From the governor: ‘Our Keiki, Our Future’ benefits allPosted on Feb 27, 2019 in Capitol Connection, Featured
From Governor Ige’s policy perspective, a vision needs to be both ideal and real. What is our collective vision for Hawai‘i and how do we make it happen — in education, affordable housing and sustainability? The governor outlined some of the answers in his State of the State address and the steps Hawai‘i can take to move us forward. This edition and future issues of Capitol Connection will describe some of these initiatives and how the state hopes to make them a reality.
Q. In this second term of your administration, are you feeling a sense of urgency to move these initiatives forward?
A. Yes, it’s about maintaining the momentum from the successes we’ve had in our first term and recommitting to these priorities for the future. One initiative that could make the greatest difference involves our first-ever Early Childhood State Plan, which sets the foundation for statewide efforts in health, family services and education. As a state, we’re implementing our coordinated ‘Ohana Nui approach to break the cycle of poverty and provide families with the support they need. A vital piece of this involves universal, statewide access to public and private preschools.
Q. What led you to propose an expanded, statewide pre-kindergarten program in the public schools?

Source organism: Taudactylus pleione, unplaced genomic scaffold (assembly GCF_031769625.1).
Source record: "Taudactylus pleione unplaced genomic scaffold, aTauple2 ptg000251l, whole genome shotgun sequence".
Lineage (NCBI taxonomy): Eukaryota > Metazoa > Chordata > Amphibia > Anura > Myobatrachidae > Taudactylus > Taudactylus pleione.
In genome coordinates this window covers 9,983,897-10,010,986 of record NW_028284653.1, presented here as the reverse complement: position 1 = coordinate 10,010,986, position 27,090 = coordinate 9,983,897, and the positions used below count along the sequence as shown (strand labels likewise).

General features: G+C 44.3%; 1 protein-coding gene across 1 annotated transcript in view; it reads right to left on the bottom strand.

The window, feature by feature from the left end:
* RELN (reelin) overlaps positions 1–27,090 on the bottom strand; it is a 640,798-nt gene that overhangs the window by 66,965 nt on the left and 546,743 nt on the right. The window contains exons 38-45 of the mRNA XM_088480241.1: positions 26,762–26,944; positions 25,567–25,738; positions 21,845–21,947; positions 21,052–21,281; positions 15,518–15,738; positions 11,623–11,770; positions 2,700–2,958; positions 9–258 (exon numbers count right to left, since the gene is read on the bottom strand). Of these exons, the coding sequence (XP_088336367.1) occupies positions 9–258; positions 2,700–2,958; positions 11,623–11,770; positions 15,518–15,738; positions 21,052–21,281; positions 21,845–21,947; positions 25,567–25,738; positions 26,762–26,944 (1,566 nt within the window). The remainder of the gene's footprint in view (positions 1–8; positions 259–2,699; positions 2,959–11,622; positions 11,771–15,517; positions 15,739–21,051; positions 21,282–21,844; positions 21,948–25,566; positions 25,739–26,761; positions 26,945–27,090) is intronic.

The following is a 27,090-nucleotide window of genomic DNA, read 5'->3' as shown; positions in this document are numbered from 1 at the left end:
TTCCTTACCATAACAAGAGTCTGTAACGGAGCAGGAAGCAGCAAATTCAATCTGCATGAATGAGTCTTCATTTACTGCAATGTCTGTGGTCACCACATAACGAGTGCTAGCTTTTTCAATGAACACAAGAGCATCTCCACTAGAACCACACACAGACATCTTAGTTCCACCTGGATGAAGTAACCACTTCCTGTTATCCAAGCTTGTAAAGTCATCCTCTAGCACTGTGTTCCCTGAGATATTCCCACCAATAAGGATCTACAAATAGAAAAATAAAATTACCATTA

A. We’ve had a good response to the 26 pre-K classes for 4-year-olds already offered in high-need communities. I thought it was important as a policy vision in the State of the State address to commit to a high quality, public pre-K program statewide because that’s the only way we can ensure everyone has access. We know making these investments early can change people’s lives and impact children long after their school years. Preschools on the neighbor islands are very sparse, and many in our community can’t afford the cost. Our long-term vision is to give every child in Hawai‘i a head start on learning and success in life by restructuring schools to pre-K through grade 5. Then grade 6 would become part of our middle schools, as they already are in some O‘ahu areas.
Q. What are some of the first steps we can take in the short-term?
A. The DOE has identified 22 classrooms in elementary schools statewide where there is demand and space available as a way to get started. Some middle schools have already changed to a 6,7 and 8th grade configuration. We’re focused on maximizing facilities in communities of highest need, especially in areas where they don’t have access even to private preschools.
Q. What about questions raised as to cost, staffing or reconfiguration of some elementary schools?
A. Obviously, it’s a big challenge. As we say in our Early Childhood State Plan, our long-term vision is that all 4-year-olds should have access to high-quality public and private pre-K programs. We’ve talked about what would be the most effective way to implement the program with existing extra classrooms. I’m confident as the Legislature looks at our budget requests that they will agree these areas are important and reflect the most pressing community needs.
Q. What makes this month’s 50th anniversary of our state Capitol significant for you?
A. I’ve always felt that our Capitol building was the most beautiful in the nation. Part of that is the architects’ commitment to capturing elements reflective of the islands as well as the open design. They wanted it to be “the people’s building” — inviting and accessible. I hope people can take time on March 15 or 16 to tour the building and take part in some of the activities.